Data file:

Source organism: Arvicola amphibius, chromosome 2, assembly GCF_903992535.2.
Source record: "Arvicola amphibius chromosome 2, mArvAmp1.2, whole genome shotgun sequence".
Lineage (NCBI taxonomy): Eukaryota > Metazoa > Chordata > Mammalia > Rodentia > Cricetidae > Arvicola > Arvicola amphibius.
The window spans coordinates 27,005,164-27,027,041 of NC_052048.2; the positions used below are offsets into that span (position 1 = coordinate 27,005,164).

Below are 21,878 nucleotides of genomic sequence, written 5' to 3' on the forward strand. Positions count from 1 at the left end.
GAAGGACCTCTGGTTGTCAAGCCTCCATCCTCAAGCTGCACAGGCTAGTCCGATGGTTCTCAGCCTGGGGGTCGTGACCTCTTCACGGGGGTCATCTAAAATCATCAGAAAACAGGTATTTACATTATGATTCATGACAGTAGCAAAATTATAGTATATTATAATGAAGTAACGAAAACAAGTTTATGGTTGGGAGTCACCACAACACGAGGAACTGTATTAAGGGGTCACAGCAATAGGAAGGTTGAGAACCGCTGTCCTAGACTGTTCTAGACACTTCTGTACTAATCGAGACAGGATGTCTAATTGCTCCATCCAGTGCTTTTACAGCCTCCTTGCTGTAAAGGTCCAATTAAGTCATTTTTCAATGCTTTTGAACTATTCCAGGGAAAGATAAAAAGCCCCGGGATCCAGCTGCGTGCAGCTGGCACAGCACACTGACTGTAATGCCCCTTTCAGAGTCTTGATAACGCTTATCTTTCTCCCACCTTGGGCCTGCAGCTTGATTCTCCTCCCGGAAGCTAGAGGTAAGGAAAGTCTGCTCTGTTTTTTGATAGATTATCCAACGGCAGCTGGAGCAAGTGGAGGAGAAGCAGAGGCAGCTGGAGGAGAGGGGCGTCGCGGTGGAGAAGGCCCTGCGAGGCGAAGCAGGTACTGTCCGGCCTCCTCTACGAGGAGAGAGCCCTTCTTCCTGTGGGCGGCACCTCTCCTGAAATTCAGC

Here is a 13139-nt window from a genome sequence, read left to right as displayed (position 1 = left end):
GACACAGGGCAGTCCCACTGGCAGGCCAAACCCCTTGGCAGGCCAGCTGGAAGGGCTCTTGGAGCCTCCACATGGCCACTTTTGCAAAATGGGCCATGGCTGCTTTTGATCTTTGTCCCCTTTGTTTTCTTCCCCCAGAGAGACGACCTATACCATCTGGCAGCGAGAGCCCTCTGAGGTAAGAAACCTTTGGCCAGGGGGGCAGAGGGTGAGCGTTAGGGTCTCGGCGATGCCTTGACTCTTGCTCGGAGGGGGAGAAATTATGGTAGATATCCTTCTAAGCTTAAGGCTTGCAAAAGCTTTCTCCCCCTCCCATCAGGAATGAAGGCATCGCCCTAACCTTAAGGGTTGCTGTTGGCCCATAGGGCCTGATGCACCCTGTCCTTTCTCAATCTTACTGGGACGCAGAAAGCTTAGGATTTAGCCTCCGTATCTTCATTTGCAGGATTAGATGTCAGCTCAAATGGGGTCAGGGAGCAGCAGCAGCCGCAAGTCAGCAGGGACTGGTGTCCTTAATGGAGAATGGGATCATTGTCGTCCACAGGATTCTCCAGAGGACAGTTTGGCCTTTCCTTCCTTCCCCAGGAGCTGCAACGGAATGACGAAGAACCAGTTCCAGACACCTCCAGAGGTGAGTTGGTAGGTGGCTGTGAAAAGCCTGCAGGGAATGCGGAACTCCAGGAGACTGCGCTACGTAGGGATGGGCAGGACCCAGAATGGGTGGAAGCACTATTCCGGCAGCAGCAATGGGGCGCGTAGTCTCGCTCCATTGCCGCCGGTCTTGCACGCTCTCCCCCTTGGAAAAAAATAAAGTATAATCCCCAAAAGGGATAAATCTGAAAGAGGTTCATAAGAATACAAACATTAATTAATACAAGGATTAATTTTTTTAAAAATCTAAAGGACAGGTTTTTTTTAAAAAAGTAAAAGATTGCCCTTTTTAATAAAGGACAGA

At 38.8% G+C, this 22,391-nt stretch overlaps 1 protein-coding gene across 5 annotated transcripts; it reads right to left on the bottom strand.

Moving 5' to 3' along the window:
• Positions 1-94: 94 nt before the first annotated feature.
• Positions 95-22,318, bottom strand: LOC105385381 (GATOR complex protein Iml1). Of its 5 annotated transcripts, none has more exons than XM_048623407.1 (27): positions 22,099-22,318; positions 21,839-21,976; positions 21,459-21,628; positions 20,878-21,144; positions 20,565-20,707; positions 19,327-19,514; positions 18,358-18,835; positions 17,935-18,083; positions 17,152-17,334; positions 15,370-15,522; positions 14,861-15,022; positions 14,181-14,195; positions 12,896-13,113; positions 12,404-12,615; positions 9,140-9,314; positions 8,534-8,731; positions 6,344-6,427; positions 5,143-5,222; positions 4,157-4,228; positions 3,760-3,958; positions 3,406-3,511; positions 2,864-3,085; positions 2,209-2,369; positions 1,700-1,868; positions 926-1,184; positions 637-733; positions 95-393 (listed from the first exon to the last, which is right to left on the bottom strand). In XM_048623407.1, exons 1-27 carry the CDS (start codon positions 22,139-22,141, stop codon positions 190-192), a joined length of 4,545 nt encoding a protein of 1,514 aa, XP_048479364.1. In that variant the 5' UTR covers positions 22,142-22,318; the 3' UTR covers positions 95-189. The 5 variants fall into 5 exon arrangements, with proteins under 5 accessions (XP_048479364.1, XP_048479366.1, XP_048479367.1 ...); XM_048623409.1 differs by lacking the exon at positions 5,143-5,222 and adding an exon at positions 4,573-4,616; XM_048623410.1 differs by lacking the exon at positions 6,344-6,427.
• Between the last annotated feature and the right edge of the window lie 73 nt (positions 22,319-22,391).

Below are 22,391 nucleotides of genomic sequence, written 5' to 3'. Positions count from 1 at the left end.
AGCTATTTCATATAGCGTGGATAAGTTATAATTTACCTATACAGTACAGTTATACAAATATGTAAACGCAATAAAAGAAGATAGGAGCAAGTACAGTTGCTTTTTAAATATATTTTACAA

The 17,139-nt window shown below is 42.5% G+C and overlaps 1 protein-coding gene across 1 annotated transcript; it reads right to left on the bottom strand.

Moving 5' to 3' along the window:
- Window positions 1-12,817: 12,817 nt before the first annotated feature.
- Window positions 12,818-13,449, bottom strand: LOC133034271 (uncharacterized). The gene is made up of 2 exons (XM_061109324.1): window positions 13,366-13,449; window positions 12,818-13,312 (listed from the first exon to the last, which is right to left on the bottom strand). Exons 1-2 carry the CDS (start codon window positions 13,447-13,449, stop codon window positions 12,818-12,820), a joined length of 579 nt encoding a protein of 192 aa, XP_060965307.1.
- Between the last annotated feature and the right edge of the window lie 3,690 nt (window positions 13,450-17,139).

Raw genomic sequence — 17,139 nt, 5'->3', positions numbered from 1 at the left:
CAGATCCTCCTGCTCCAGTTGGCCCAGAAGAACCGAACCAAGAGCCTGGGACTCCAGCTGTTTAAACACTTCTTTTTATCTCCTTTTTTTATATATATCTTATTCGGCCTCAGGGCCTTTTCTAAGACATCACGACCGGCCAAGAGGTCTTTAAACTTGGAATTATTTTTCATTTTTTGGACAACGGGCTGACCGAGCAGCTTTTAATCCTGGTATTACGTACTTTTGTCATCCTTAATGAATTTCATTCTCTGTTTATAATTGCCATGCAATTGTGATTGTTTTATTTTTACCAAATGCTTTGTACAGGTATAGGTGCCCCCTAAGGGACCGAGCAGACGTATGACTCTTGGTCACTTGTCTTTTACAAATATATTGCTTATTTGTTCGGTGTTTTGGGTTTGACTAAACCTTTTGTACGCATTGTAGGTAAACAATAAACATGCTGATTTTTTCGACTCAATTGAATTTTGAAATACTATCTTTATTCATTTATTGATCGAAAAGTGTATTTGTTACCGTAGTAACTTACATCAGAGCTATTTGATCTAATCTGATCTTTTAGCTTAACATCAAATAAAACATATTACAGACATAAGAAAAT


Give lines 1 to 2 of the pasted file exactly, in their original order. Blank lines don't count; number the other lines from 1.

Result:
Source organism: Arvicola amphibius, chromosome 2, assembly GCF_903992535.2.
Source record: "Arvicola amphibius chromosome 2, mArvAmp1.2, whole genome shotgun sequence".